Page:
Today’s NY Times story about the “enriched uranium from Niger” cock-up drove me nuts. First we’re reminded that Bush has already admitted his mistake:
“The White House later acknowledged that the charge, which played a part in the decision to invade Iraq in the belief that Baghdad was reconstituting its nuclear program, relied on faulty intelligence and should not have been included in the speech.”
Then we’re reminded that it really wasn’t his fault, because:
“The White House is not an intelligence-gathering operation. The president based his remarks in the State of the Union address on the intelligence that was presented to him by the intelligence community and cleared by the intelligence community.’”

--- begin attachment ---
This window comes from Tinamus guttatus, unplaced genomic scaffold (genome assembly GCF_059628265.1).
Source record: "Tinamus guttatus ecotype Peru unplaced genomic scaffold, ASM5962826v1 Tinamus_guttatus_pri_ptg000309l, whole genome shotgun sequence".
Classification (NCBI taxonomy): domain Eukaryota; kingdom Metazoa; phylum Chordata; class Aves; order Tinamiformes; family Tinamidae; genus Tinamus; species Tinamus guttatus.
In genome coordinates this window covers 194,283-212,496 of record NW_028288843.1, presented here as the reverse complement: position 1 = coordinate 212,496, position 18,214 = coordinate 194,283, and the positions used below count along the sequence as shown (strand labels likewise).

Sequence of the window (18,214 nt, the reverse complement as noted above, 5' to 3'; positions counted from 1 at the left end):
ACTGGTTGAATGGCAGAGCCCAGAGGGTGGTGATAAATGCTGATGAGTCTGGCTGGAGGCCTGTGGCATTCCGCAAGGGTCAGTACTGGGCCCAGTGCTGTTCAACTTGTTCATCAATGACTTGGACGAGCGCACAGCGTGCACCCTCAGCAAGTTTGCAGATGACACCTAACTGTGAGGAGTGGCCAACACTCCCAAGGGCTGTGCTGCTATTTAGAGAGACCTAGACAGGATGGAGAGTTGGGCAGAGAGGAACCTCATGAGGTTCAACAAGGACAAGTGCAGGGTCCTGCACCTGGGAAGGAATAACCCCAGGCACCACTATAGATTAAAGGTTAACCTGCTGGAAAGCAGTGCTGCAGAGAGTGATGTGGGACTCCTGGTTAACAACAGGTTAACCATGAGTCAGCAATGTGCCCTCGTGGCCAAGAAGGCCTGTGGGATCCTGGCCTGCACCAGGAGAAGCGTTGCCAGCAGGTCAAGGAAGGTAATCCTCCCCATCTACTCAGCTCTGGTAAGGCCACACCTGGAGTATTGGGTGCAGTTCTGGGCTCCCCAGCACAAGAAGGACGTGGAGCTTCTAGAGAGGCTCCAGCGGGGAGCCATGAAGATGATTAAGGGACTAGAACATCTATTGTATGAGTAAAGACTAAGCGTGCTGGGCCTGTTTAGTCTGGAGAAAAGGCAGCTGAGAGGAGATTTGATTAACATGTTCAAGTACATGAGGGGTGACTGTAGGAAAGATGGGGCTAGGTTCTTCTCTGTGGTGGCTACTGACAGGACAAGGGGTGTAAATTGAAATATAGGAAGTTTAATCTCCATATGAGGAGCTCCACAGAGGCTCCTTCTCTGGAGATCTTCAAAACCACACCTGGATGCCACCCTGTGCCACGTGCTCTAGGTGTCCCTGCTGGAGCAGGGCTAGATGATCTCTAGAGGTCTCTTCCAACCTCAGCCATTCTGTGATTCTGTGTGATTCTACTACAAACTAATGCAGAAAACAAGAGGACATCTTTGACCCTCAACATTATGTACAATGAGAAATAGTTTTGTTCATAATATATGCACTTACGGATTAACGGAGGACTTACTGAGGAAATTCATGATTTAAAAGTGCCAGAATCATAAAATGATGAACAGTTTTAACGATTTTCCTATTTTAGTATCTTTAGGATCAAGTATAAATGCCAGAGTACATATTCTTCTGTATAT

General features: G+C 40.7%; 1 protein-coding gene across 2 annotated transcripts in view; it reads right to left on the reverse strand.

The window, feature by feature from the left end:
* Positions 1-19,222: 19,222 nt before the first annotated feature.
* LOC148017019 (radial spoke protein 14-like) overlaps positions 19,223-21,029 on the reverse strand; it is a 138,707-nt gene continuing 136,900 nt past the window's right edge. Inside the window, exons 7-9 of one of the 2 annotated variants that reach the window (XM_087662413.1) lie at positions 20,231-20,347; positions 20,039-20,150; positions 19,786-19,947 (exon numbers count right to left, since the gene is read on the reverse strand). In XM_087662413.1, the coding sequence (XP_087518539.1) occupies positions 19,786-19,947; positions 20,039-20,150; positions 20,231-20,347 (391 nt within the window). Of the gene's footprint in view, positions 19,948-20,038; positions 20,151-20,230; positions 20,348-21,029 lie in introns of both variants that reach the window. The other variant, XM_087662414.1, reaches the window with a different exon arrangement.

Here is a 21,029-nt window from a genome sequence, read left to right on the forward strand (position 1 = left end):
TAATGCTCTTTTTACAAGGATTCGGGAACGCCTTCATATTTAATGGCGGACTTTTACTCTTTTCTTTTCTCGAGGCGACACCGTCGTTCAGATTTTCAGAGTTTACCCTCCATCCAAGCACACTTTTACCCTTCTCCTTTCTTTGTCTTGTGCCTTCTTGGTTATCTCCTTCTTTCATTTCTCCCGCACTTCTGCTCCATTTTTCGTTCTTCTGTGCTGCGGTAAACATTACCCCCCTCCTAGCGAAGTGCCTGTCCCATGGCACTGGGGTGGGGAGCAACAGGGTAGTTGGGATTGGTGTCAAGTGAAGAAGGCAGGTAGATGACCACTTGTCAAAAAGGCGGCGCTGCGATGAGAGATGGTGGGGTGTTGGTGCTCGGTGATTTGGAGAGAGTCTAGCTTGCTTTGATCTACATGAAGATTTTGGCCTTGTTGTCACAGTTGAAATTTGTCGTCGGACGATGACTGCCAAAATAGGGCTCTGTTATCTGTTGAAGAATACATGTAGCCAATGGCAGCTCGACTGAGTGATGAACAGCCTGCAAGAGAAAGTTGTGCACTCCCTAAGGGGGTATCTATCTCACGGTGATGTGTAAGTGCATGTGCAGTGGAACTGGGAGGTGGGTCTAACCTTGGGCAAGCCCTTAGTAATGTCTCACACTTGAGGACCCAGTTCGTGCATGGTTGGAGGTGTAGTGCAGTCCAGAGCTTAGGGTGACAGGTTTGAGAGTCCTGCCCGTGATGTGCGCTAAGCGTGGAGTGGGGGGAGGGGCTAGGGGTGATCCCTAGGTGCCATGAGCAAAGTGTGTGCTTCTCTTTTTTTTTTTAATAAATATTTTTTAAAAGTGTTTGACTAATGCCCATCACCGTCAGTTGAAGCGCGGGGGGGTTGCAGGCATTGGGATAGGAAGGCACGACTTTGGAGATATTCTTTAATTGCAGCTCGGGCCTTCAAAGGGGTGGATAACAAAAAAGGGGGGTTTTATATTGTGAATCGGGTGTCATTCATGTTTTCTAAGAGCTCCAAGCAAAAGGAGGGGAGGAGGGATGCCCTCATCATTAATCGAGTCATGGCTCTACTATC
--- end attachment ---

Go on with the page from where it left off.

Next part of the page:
But what we're NOT reminded of is these guys:
“According to former Bush officials, all defence and intelligence sources, senior administration figures created a shadow agency of Pentagon analysts staffed mainly by ideological amateurs to compete with the CIA and its military counterpart, the Defence Intelligence Agency.
The agency, called the Office of Special Plans (OSP), was set up by the defence secretary, Donald Rumsfeld, to second-guess CIA information and operated under the patronage of hardline conservatives in the top rungs of the administration, the Pentagon and at the White House, including Vice-President Dick Cheney.
The ideologically driven network functioned like a shadow government, much of it off the official payroll and beyond congressional oversight. But it proved powerful enough to prevail in a struggle with the State Department and the CIA by establishing a justification for war.”